“Blinding” is a slang term in British English, often used to express enthusiasm or approval about something. It’s similar to saying “excellent,” “fantastic,” or “amazing.” For example, if someone says, “The Bonfire Night Fireworks were blinding!” or “You did a blinding job,” they are expressing that it was exceptionally good or well done. It’s a positive and informal way of showing appreciation or excitement.
12. Chuffed to Bits
“Chuffed to bits” is a British English expression used to express extreme happiness or delight. It means that someone is very pleased or excited about something. For example, if you’re “chuffed to bits” about receiving a promotion or a special gift, it means you’re thrilled and couldn’t be happier. It’s a cheerful and colloquial way of expressing one’s happiness.
13. Taking The Mick
“Taking the Mick” is a British slang expression that means to make fun of someone or mock them in a light-hearted or teasing manner. It’s a way of gently ribbing or poking fun at someone without being offensive or hurtful. This phrase is often used in a playful or friendly context. For example, if someone is joking with you, and you respond with “Are you taking the Mick?” you’re asking if they are teasing or making fun of you. It’s a colloquial and informal expression. But it can also be used if someone feels you are taking advantage of them, as in, “Are you taking the mick?”
14. Mug’s Game
In British English, “mug’s game” is an idiomatic expression that means a foolish or unwise activity or situation. It implies that engaging in the activity is a poor decision or a waste of time, often with a sense of being gullible or easily taken advantage of. For example, if someone says, “Investing in that scheme is a mug’s game,” they are suggesting that putting your money into that investment is not a smart choice.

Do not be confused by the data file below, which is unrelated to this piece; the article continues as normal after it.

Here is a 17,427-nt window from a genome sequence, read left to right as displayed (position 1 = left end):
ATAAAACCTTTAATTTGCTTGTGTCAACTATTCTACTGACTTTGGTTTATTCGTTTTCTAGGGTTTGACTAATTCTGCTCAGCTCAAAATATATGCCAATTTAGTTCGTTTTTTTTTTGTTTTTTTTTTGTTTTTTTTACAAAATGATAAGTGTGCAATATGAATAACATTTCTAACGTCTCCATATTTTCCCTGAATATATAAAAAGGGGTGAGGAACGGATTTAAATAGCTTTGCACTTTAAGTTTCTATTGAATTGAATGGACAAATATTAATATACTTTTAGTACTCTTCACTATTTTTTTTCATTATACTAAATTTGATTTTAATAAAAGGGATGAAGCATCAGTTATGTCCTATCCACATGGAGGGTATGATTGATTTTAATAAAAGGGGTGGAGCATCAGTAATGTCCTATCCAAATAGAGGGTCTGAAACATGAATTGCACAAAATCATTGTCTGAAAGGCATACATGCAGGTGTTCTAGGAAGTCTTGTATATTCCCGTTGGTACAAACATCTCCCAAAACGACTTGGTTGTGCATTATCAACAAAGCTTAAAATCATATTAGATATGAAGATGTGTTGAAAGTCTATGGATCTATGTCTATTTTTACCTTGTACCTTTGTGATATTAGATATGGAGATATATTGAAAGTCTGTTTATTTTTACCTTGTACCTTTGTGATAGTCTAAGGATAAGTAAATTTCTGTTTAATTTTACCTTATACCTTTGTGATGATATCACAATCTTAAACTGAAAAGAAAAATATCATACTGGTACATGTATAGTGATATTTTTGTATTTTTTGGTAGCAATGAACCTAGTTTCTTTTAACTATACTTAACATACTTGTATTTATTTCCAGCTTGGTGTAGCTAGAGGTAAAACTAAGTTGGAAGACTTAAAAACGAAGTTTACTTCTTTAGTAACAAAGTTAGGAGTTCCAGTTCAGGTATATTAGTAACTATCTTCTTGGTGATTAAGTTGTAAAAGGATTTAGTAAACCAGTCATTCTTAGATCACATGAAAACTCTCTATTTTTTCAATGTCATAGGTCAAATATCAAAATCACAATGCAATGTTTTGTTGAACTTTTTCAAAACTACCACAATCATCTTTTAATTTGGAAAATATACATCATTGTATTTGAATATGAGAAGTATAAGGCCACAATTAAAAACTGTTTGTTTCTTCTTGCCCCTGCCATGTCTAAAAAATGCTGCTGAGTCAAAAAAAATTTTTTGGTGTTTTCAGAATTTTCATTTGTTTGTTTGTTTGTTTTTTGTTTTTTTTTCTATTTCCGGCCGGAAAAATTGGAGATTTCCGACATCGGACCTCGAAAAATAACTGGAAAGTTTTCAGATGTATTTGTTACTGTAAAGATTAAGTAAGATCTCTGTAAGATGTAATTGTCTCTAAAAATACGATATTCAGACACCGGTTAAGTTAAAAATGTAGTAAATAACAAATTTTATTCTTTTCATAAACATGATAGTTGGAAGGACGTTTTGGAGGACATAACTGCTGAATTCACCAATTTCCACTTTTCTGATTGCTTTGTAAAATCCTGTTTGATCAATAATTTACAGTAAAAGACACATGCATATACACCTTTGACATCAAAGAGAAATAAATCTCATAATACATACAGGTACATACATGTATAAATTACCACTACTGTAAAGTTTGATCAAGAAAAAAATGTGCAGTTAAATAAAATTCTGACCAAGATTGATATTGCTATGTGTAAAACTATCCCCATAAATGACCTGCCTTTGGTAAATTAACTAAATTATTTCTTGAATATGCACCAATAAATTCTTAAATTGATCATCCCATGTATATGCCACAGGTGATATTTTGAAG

“Pukka” is a British slang term that means genuine, excellent, or of high quality. It’s often used to describe something as authentic or top-notch. For example, if someone says, “This meal is pukka,” they mean that the food is delicious and of high quality.
“Sorted” is a British slang term that can mean something has been organized, arranged, resolved, or prepared, depending on the context. It’s a versatile term used informally in casual conversation.
16. Cup of Rosie Lee
A “cup of Rosie Lee” is Cockney rhyming slang for a cup of tea. In Cockney rhyming slang, words or phrases that rhyme with the actual word are used as a substitution. In this case, “Rosie Lee” rhymes with “tea,” so it’s a playful and traditional way of referring to a warm beverage.
In British English, “copper” is a slang term for a police officer. It’s an informal way of referring to law enforcement. For example, someone might say, “A copper stopped me for speeding,” which means a police officer pulled them over for driving too fast.
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Sarah Christie is a craft, food, cruise, and family travel blogger Extraordinary Chaos, Cruising For All and Mini Travellers. Known for her unique perspective and ability to find beauty in chaos, Sarah designs and creates craft projects as well as creating recipes for people who want to cook from scratch the easy way. Whilst also exploring family travel and how to navigate it.